Seattle's Little Saigon gets a fresh makeover with public art projects
By Kelly Guava Jelly and Bao Nguyen
February 13, 2018
Walking around Seattle’s Little Saigon now is like visiting an open air exhibit dedicated to the people and culture that built this neighborhood. On prominent display around the neighborhood are charming visual accounts of the folk tales, language, and history that are, to those who pay attention, unmistakably Vietnamese.
The neighborhood, which is part of Chinatown / International District, began its transformation into a distinct community in the early 1980s when Vietnamese businesses started sprouting up around the intersection of S Jackson Street and 12th Avenue S in Seattle. As the number of incoming refugees following the war in Vietnam climbed with each passing month so too did the number of restaurants, delis, and retail shops offering everything from DVDs – VHS for those from a certain era – to jewelry. By the late 90s, like many major cities around the world where Vietnamese refugees and immigrants settled, Seattle had its own Little Saigon.
Although Little Saigon has been here for over four decades, this exhibit of cultural artifacts, representing the community’s most assertive announcement of its presence, was only curated recently. In fact, it is still incomplete with more pieces to come. Up until a few years ago, there was little indication of this neighborhood’s ethnic identity besides the names on storefronts and a small sign hanging on a light pole that quietly announced “Little Saigon Welcomes You”.
At that same intersection today, a blue and white turtle calmly swims across the pavement, among lotus flowers, recounting to pedestrians the mythical story of a general who received from a golden turtle one magical sword, which he used to defeat invading armies. The story is enshrined at a lake in Hanoi, Vietnam called Lake of the Returned Sword.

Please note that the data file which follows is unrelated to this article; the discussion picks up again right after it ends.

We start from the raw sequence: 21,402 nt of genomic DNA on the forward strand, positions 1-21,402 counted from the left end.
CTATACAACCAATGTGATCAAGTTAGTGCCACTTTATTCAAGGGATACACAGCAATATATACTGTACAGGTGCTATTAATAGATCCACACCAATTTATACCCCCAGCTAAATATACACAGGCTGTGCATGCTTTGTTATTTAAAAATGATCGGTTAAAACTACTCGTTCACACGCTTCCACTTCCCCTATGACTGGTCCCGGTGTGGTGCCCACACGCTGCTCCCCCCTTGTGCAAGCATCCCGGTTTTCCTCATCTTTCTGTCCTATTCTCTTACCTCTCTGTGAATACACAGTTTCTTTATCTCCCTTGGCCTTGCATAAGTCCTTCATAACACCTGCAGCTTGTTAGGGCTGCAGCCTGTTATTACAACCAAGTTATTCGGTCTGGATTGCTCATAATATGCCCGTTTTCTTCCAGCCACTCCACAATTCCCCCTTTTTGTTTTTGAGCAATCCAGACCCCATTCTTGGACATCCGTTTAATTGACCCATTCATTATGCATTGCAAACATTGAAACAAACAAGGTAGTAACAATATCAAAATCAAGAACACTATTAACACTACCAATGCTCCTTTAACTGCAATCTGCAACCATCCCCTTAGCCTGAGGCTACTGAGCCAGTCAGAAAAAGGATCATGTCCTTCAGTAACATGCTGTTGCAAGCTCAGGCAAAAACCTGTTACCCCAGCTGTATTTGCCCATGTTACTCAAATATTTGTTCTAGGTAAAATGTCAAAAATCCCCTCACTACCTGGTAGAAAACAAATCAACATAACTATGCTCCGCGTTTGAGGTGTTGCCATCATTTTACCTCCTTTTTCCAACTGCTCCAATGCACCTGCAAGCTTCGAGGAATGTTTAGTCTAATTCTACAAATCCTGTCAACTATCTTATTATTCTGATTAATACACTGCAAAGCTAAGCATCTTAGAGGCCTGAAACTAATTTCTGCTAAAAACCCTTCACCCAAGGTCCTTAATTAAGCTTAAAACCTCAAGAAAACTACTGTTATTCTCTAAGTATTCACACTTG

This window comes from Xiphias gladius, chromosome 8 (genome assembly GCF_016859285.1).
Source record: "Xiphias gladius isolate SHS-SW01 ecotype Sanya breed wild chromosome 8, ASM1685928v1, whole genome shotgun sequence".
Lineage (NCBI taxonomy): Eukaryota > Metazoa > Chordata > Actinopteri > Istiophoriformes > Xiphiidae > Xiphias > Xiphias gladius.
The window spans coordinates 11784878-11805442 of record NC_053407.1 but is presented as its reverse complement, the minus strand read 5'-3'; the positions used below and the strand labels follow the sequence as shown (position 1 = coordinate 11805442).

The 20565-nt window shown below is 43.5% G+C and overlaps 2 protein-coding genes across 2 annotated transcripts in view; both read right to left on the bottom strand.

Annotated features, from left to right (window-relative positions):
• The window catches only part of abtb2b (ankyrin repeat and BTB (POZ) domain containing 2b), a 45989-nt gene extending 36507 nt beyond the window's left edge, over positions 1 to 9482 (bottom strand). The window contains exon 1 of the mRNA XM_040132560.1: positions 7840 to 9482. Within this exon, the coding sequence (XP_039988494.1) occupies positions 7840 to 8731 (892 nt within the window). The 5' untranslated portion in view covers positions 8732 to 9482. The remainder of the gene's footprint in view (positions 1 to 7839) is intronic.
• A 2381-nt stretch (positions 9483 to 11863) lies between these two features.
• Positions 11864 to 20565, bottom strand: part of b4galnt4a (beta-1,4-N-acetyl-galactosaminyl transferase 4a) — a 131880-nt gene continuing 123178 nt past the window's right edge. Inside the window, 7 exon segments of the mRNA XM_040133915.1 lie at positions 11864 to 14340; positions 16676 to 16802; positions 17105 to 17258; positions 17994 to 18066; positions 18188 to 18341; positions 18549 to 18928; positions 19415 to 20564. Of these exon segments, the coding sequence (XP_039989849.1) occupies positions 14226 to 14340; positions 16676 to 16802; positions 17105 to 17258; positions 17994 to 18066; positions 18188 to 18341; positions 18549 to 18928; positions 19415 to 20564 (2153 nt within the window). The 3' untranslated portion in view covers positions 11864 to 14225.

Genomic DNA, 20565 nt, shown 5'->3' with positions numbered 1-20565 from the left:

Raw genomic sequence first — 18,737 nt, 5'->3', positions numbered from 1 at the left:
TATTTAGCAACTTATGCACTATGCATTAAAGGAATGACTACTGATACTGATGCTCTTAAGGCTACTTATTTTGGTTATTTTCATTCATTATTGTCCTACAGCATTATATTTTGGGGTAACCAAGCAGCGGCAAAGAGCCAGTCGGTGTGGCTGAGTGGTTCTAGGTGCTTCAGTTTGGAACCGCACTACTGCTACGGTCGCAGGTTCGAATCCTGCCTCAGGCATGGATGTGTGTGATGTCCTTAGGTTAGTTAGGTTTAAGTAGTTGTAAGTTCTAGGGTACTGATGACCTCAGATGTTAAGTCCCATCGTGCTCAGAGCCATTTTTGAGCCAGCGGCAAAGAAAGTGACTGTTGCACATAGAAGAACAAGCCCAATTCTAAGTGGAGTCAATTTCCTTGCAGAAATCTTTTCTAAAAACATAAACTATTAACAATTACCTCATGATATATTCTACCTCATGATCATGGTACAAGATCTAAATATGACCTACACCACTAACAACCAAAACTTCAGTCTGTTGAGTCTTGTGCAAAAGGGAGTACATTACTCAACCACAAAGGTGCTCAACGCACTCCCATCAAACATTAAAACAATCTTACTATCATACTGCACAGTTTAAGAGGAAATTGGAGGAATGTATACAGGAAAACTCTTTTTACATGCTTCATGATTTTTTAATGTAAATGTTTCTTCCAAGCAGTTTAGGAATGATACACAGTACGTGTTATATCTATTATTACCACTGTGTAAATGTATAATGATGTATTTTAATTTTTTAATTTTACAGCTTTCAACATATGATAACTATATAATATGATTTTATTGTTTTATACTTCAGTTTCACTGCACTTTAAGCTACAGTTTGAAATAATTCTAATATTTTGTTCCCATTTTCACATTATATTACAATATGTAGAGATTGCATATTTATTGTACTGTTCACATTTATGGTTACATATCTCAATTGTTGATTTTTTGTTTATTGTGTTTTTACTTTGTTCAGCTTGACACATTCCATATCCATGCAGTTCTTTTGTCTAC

Overhead, street signs translated into Vietnamese hang like branches reaching out over the lake. A short distance east at a designated crosswalk stands a sculpture with shapes hinting at an áo dài and a conical hat. A South Vietnam flag flutters just a few feet away.
“Physical and visual projects like these focus on cultural placemaking and identity for Little Saigon,” Quynh Pham explains. “We want to bring awareness that this community and neighborhood exist.”
The “we” Quynh refers to is Friends of Little Saigon (FLS), an organization whose mission is to preserve and enhance Little Saigon’s cultural, economic, and historic vitality. Quynh is serving as its Executive Director.
In 2011, at the tail end of the Great Recession that caused Little Saigon to lose some of its businesses, those still around feared further displacement from development pressure and rising rents. Lacking an internal institution for community building and advocacy, community members, with support from the Seattle Chinatown International District Preservation and Development Authority, came together to form FLS. Among many other undertakings, like the annual Celebrate Little Saigon Festival, the organization has overseen various public art projects that now adorn the neighborhood.
Coming from a family of Vietnamese immigrants who operate a small business in Kent, Quynh feels a close connection between the work she does and her personal life and passion.
“It’s amazing to see the physical changes,” she says proudly. “With these art projects, you can see your work right away.”
The projects, completed with support from the National Endowment of the Arts and the City of Seattle, help ground Quynh in her organizing work. They represent the fruition of the community’s efforts.
According to Quynh, FLS’s vision is to be a hub for a Vietnamese American community where all families and businesses are thriving. A long-term project the organization is hard at work on is a Landmark project that would be home to a cultural center, a night market, and affordable housing.
Further up Jackson street, Pho Bac, a local business since 1982, partnered with the Seattle Department of Transportation Pavement to Park program to convert a portion of their parking lot into a vibrant public space. The ground mural depicts an old folk tale explaining how tigers got the black stripes on their fur. On nearby signposts, the story is written in both Vietnamese and English for the curious.
One future project near completion is an iconic bronze drum modeled after ancient Vietnamese artifacts dating back to 600 BCE. And yet another that FLS hopes to realize is a large neon sign that brings together the past and the present of the Vietnamese diaspora.
It, too, will say “Welcome to Little Saigon”.
But this time, the message will be much bigger, brighter, and louder, a fitting statement to how far Seattle’s Vietnamese community has come.